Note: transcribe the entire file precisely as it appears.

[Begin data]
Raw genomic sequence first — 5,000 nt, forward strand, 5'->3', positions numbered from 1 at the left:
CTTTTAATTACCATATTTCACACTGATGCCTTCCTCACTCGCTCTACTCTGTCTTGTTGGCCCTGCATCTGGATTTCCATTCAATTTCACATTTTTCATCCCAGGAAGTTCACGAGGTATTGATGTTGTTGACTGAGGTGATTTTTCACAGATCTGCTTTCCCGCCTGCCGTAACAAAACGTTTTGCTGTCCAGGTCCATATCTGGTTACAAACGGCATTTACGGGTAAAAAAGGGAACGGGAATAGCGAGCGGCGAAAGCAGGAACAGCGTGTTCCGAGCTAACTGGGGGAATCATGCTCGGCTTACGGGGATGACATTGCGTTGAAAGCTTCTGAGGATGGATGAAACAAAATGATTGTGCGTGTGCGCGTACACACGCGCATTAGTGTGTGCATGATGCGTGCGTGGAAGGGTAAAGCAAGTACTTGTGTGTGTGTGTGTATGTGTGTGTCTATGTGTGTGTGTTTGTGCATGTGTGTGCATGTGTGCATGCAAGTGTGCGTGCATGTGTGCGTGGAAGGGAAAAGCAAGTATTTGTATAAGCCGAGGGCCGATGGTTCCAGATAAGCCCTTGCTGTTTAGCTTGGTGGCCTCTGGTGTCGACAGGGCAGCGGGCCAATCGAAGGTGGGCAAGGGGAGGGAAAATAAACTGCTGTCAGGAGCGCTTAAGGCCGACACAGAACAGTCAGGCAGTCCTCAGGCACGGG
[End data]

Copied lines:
Raw genomic sequence first — 5,000 nt, forward strand, 5'->3', positions numbered from 1 at the left:
CTTTTAATTACCATATTTCACACTGATGCCTTCCTCACTCGCTCTACTCTGTCTTGTTGGCCCTGCATCTGGATTTCCATTCAATTTCACATTTTTCATCCCAGGAAGTTCACGAGGTATTGATGTTGTTGACTGAGGTGATTTTTCACAGATCTGCTTTCCCGCCTGCCGTAACAAAACGTTTTGCTGTCCAGGTCCATATCTGGTTACAAACGGCATTTACGGGTAAAAAAGGGAACGGGAATAGCGAGCGGCGAAAGCAGGAACAGCGTGTTCCGAGCTAACTGGGGGAATCATGCTCGGCTTACGGGGATGACATTGCGTTGAAAGCTTCTGAGGATGGATGAAACAAAATGATTGTGCGTGTGCGCGTACACACGCGCATTAGTGTGTGCATGATGCGTGCGTGGAAGGGTAAAGCAAGTACTTGTGTGTGTGTGTGTATGTGTGTGTCTATGTGTGTGTGTTTGTGCATGTGTGTGCATGTGTGCATGCAAGTGTGCGTGCATGTGTGCGTGGAAGGGAAAAGCAAGTATTTGTATAAGCCGAGGGCCGATGGTTCCAGATAAGCCCTTGCTGTTTAGCTTGGTGGCCTCTGGTGTCGACAGGGCAGCGGGCCAATCGAAGGTGGGCAAGGGGAGGGAAAATAAACTGCTGTCAGGAGCGCTTAAGGCCGACACAGAACAGTCAGGCAGTCCTCAGGCACGGG